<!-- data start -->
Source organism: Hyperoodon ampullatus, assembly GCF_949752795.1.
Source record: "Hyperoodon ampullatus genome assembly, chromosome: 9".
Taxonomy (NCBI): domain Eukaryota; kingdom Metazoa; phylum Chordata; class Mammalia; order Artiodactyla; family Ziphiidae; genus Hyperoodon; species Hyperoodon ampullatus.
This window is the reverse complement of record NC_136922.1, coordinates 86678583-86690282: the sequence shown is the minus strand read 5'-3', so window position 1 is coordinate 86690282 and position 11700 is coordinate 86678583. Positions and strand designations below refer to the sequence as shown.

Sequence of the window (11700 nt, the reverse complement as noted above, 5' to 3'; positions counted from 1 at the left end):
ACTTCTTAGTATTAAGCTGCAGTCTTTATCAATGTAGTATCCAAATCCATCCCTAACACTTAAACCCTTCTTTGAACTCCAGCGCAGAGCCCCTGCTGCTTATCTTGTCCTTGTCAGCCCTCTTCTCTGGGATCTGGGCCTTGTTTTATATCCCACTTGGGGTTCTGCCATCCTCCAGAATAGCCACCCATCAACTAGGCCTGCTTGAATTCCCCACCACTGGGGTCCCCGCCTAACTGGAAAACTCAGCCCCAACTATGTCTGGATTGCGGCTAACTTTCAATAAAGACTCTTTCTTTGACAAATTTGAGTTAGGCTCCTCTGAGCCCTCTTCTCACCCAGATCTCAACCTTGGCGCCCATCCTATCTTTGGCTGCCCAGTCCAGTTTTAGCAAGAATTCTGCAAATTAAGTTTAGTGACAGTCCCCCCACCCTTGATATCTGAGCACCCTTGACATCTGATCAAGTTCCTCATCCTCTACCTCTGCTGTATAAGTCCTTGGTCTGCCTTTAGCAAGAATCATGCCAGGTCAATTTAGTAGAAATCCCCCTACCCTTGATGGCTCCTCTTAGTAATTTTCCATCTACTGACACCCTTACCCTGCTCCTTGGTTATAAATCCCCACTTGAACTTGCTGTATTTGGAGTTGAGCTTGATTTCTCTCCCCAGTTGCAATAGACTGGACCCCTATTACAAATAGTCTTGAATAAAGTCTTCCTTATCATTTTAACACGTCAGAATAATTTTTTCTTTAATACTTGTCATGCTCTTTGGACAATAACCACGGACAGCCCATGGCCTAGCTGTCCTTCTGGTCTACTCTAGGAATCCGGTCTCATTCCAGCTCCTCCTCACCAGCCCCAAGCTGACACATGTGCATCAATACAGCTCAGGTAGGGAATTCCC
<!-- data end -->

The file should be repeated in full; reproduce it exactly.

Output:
Source organism: Hyperoodon ampullatus, assembly GCF_949752795.1.
Source record: "Hyperoodon ampullatus genome assembly, chromosome: 9".
Taxonomy (NCBI): domain Eukaryota; kingdom Metazoa; phylum Chordata; class Mammalia; order Artiodactyla; family Ziphiidae; genus Hyperoodon; species Hyperoodon ampullatus.
This window is the reverse complement of record NC_136922.1, coordinates 86678583-86690282: the sequence shown is the minus strand read 5'-3', so window position 1 is coordinate 86690282 and position 11700 is coordinate 86678583. Positions and strand designations below refer to the sequence as shown.

Sequence of the window (11700 nt, the reverse complement as noted above, 5' to 3'; positions counted from 1 at the left end):
ACTTCTTAGTATTAAGCTGCAGTCTTTATCAATGTAGTATCCAAATCCATCCCTAACACTTAAACCCTTCTTTGAACTCCAGCGCAGAGCCCCTGCTGCTTATCTTGTCCTTGTCAGCCCTCTTCTCTGGGATCTGGGCCTTGTTTTATATCCCACTTGGGGTTCTGCCATCCTCCAGAATAGCCACCCATCAACTAGGCCTGCTTGAATTCCCCACCACTGGGGTCCCCGCCTAACTGGAAAACTCAGCCCCAACTATGTCTGGATTGCGGCTAACTTTCAATAAAGACTCTTTCTTTGACAAATTTGAGTTAGGCTCCTCTGAGCCCTCTTCTCACCCAGATCTCAACCTTGGCGCCCATCCTATCTTTGGCTGCCCAGTCCAGTTTTAGCAAGAATTCTGCAAATTAAGTTTAGTGACAGTCCCCCCACCCTTGATATCTGAGCACCCTTGACATCTGATCAAGTTCCTCATCCTCTACCTCTGCTGTATAAGTCCTTGGTCTGCCTTTAGCAAGAATCATGCCAGGTCAATTTAGTAGAAATCCCCCTACCCTTGATGGCTCCTCTTAGTAATTTTCCATCTACTGACACCCTTACCCTGCTCCTTGGTTATAAATCCCCACTTGAACTTGCTGTATTTGGAGTTGAGCTTGATTTCTCTCCCCAGTTGCAATAGACTGGACCCCTATTACAAATAGTCTTGAATAAAGTCTTCCTTATCATTTTAACACGTCAGAATAATTTTTTCTTTAATACTTGTCATGCTCTTTGGACAATAACCACGGACAGCCCATGGCCTAGCTGTCCTTCTGGTCTACTCTAGGAATCCGGTCTCATTCCAGCTCCTCCTCACCAGCCCCAAGCTGACACATGTGCATCAATACAGCTCAGGTAGGGAATTCCC